Posts Tagged ‘journalism’

Survival stories

Monday, December 3rd, 2012


Graphic journalism continues to make headway into the field of “serious” comics, and this time it’s available on the format/medium of our times, the iPad. Symbolia is a bi-monthly digital magazine featuring long-form journalism in the form of sequential art, for the (relatively) low price of $11.99 for six issues, or $2.99 for individual issues. The iPad app features audio, animation, and interactive graphics. Don’t have an iPad? Well, for desktop users (and Android, a platform they seem to have forgotten exists) they also sell Symbolia in a PDF edition, same price.

What do you get for your dollars? You can check out the free preview on their site, which features stories by Susie Cagle, Sarah Glidden, Chris A. Smith and Damien Scogin, Kat Fajardo and Audrey Quinn, and Andy Warner and Lauren Sommer. We’ve previously covered Glidden here in the blog, and her piece comes from her trip with the Common Language Project, which will be expanded upon in her upcoming book Stumbling Toward Damascus. “The Rollerbladers of Sulaymaniyah” is up to her usual standards and is pretty interesting, but perhaps my favorite piece in the preview was “Sea Change”, about the environmental troubles facing the Salton Sea in California.

Far From Bat Country

Tuesday, March 8th, 2011

In the larger world of pop culture Hunter S. Thompson is seen as this edgy, drug-fueled, mad figure—an image pushed forward, no doubt, by his work Fear and Loathing in Las Vegas (and its 1998 film adaptation, starring Johnny Depp and directed by Terry Gilliam). Even in the comics world this image persists, with Thompson serving as the real-life basis for at least two journalist characters in comics* known for crazy adventures, brutally-honest journalism, and drugs. Always the drugs.

Dismayed by what they see as a “massive misrepresentation” and “caricature persona,” Will Bingley and Anthony Hope-Smith have teamed up to create a graphic biography of Hunter S. Thompson, titled (obviously enough) Gonzo: a Graphic Biography of Hunter S. Thompson. It starts with the story of his childhood, telling the story through his eyes, mimicking his voice and sometimes even using direct quotes. As Bingley states,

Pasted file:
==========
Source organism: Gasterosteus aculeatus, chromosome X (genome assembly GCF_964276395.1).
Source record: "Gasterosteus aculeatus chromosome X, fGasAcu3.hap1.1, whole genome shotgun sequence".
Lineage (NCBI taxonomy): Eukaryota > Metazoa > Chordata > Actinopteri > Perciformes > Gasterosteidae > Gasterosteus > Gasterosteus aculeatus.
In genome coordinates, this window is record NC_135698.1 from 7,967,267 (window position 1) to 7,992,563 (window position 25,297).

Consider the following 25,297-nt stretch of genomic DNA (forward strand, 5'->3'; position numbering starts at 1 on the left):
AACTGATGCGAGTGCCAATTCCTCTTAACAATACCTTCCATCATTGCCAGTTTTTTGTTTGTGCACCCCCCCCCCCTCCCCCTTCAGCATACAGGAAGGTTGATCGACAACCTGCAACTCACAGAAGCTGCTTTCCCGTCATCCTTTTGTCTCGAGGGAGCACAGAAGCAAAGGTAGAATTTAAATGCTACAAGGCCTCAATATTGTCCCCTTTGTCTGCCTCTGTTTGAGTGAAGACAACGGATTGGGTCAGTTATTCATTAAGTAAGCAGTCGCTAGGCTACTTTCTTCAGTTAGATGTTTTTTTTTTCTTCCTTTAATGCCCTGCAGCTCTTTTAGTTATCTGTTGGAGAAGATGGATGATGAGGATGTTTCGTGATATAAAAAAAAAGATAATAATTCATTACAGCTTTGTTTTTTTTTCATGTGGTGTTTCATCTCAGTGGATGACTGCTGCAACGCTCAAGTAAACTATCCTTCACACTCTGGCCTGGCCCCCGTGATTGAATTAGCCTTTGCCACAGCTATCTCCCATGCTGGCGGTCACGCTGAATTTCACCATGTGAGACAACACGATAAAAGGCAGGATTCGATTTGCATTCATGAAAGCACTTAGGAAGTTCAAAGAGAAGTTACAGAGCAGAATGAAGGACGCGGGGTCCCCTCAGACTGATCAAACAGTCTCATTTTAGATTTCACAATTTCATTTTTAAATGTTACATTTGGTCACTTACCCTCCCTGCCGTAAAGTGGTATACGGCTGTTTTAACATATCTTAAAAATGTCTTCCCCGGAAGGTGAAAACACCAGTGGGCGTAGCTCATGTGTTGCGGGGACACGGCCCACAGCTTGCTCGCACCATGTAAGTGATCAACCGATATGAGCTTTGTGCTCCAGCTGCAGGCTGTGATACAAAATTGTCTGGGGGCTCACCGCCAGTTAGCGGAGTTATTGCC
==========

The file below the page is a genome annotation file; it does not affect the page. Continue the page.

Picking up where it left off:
He’s just got such an obvious writing style. His vocabulary and rhythm are very specific. So it wasn’t that hard a thing to mimic. Some of the reviewers have ended their reviews with Hunter S. Thompson quotes that aren’t actually Hunter S. Thompson quotes. Which is kind of awesome.

The book was published in December 2010 by SelfMadeHero, who have  also published biographies of Johnny Cash, Kiki de Montparnasse, and Stuart Sutcliffe.

(via Blog@Newsarama)

* Uncle Duke of Doonesbury and Spider Jerusalem of Transmetropolitan.

World Comics Power

Tuesday, September 28th, 2010

Comics are a great communications tool for people in impoverished areas because of their highly visual nature and ease of access; even people who don’t know how to read can still enjoy a comic, and they don’t need complex or expensive equipment to make one. With that in mind, the World Comics Network conducts a series of workshops teaching local peoples how to make “grassroots comics,” focusing on topics that matter to them and hopefully encouraging discussion and debate. Starting in India, the program has spread to nearby Pakistan, Nepal, and Sri Lanka, and even further abroad to Africa (Mozambique, Benin, Tanzania), Latin America (Brazil), and Europe (United Kingdom, Finland).

The program has also began to touch upon comics journalism, using the medium not just to encourage debate, but to disseminate information in the first place. Programs are currently being set up at various universities throughout India.

Most of the comics created by the World Comics Network are intended for local distribution only, photocopies that are passed around, or in some cases, put on exhibition by the roadside for passersby to view. However, a handful of professionally printed compilations are available, including Understanding Gandhi Through Comics and Whose Development (about development projects in India).